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Immigration Impacts on Internal Migration of the Poor: 1990 Census Evidence for U.S. States

Publication Abstract

Frey, William H. 1995. "Immigration Impacts on Internal Migration of the Poor: 1990 Census Evidence for U.S. States." International Journal of Population Geography, 1(1): 51-67.

This article presents newly available migration data from the 1990 U.S. census to assess immigration and internal migration components as they affect state poverty populations. New immigrant waves are heavily focused on only a few 'port-of-entry' states. It is suggested that these immigrants have already had an impact on internal migration into and out of these 'high immigration states', and have also altered the national system of internal migration patterns. This article addresses three questions: How do the magnitudes of poverty population out-migration from high immigration states compare with those of other states? Is this out-migration selective on particular social and demographic groups? Is immigration a significant determinant of internal migration of the poor population?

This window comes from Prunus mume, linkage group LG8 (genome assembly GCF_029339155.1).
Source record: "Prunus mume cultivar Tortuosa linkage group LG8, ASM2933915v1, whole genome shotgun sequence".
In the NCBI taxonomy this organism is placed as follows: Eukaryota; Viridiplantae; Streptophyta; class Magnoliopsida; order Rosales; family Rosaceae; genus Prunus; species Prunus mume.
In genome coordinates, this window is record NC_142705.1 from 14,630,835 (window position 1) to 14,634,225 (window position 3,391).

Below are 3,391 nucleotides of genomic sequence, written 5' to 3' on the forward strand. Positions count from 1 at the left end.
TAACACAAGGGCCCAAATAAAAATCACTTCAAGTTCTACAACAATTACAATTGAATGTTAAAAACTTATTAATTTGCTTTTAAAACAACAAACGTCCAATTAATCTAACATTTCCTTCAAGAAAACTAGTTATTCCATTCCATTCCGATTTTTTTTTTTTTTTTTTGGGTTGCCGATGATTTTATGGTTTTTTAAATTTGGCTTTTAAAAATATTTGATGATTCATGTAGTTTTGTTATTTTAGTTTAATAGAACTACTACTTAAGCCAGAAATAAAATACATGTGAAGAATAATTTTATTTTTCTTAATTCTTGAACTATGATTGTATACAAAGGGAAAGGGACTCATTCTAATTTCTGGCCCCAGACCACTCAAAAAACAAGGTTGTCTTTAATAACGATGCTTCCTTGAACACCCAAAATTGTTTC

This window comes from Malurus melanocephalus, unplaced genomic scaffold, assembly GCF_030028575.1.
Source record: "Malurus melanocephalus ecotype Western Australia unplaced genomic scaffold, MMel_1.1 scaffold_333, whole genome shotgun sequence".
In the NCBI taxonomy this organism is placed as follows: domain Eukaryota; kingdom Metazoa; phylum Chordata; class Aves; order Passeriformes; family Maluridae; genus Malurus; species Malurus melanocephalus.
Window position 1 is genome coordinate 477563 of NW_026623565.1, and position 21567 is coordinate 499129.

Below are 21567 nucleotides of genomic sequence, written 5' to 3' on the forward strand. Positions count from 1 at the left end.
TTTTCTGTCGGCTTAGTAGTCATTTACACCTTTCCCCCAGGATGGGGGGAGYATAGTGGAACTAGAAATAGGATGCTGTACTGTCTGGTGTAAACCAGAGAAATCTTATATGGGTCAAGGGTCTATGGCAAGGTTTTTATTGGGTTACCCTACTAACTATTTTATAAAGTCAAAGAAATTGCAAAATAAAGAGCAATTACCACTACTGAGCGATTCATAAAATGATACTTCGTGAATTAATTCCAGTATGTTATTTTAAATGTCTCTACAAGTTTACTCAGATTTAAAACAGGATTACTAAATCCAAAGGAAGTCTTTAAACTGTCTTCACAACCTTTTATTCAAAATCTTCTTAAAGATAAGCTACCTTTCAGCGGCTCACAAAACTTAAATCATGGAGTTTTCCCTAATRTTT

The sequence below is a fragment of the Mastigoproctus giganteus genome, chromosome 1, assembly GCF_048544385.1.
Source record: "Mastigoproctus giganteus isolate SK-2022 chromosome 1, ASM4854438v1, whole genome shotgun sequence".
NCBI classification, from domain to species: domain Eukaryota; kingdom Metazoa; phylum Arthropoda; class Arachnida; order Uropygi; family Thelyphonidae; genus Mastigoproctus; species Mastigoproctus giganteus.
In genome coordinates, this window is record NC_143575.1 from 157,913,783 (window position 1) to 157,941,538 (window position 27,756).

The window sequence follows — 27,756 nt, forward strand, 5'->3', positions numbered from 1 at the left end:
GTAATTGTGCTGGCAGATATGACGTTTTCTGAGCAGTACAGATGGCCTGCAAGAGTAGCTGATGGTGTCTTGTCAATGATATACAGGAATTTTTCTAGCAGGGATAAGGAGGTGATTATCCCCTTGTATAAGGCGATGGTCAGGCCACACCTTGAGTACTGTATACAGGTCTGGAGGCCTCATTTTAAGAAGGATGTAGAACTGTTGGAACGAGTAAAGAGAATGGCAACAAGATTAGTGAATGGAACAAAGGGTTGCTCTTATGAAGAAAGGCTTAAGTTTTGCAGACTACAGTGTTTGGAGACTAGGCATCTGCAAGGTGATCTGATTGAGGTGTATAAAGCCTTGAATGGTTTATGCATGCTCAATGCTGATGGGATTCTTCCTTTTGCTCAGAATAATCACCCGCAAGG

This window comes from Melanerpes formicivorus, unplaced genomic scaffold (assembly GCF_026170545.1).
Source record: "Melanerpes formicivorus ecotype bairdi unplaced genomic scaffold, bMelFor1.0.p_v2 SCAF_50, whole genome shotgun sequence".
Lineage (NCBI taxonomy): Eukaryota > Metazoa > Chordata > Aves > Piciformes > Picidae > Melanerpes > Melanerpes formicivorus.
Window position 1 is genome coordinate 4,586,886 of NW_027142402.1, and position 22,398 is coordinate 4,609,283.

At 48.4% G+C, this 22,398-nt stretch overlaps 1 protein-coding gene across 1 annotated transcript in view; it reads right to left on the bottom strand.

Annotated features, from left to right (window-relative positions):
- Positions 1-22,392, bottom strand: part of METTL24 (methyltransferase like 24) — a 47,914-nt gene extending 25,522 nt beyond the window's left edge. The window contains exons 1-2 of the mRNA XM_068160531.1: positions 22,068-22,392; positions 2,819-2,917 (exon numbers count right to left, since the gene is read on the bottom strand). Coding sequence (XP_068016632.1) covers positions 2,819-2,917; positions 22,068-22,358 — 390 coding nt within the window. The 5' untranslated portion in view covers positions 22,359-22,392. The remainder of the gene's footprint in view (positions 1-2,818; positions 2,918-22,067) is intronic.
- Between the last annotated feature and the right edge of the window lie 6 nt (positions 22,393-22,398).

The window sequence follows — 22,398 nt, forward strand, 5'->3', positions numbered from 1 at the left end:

The results of this analysis are consistent with the view that recent, focused immigration is associated with out-migration among a state's poor longer-term residents. At the local level, there is a demographic displacement of low-income residents by immigrants, which involves more than just numbers of people. Rather, it involves a turnover of race, ethnic, and skill-level characteristics in the state's poor population that can affect race relations, public service requirements, and labor force quality.

Data used: Census: U.S., 1990.

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